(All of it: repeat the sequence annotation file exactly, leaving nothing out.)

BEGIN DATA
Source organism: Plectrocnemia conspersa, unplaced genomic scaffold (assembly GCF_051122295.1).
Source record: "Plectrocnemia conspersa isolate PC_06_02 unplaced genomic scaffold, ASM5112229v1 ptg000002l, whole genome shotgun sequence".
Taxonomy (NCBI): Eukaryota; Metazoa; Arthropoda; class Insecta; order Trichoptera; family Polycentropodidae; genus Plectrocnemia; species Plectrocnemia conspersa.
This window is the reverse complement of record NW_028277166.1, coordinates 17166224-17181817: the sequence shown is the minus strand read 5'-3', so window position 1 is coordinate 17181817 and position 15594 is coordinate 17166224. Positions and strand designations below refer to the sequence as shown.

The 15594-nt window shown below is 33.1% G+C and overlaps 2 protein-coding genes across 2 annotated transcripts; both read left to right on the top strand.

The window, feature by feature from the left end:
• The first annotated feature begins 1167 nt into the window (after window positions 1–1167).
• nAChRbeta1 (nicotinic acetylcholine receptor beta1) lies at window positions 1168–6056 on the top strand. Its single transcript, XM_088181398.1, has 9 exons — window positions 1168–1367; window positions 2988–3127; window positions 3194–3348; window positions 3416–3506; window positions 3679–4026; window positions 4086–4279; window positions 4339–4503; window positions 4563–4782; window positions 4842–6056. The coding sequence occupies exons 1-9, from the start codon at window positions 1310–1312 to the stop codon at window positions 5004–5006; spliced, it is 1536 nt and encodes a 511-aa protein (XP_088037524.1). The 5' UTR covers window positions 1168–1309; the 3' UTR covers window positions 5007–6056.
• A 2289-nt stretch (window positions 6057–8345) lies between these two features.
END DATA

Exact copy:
Source organism: Plectrocnemia conspersa, unplaced genomic scaffold (assembly GCF_051122295.1).
Source record: "Plectrocnemia conspersa isolate PC_06_02 unplaced genomic scaffold, ASM5112229v1 ptg000002l, whole genome shotgun sequence".
Taxonomy (NCBI): Eukaryota; Metazoa; Arthropoda; class Insecta; order Trichoptera; family Polycentropodidae; genus Plectrocnemia; species Plectrocnemia conspersa.
This window is the reverse complement of record NW_028277166.1, coordinates 17166224-17181817: the sequence shown is the minus strand read 5'-3', so window position 1 is coordinate 17181817 and position 15594 is coordinate 17166224. Positions and strand designations below refer to the sequence as shown.

The 15594-nt window shown below is 33.1% G+C and overlaps 2 protein-coding genes across 2 annotated transcripts; both read left to right on the top strand.

The window, feature by feature from the left end:
• The first annotated feature begins 1167 nt into the window (after window positions 1–1167).
• nAChRbeta1 (nicotinic acetylcholine receptor beta1) lies at window positions 1168–6056 on the top strand. Its single transcript, XM_088181398.1, has 9 exons — window positions 1168–1367; window positions 2988–3127; window positions 3194–3348; window positions 3416–3506; window positions 3679–4026; window positions 4086–4279; window positions 4339–4503; window positions 4563–4782; window positions 4842–6056. The coding sequence occupies exons 1-9, from the start codon at window positions 1310–1312 to the stop codon at window positions 5004–5006; spliced, it is 1536 nt and encodes a 511-aa protein (XP_088037524.1). The 5' UTR covers window positions 1168–1309; the 3' UTR covers window positions 5007–6056.
• A 2289-nt stretch (window positions 6057–8345) lies between these two features.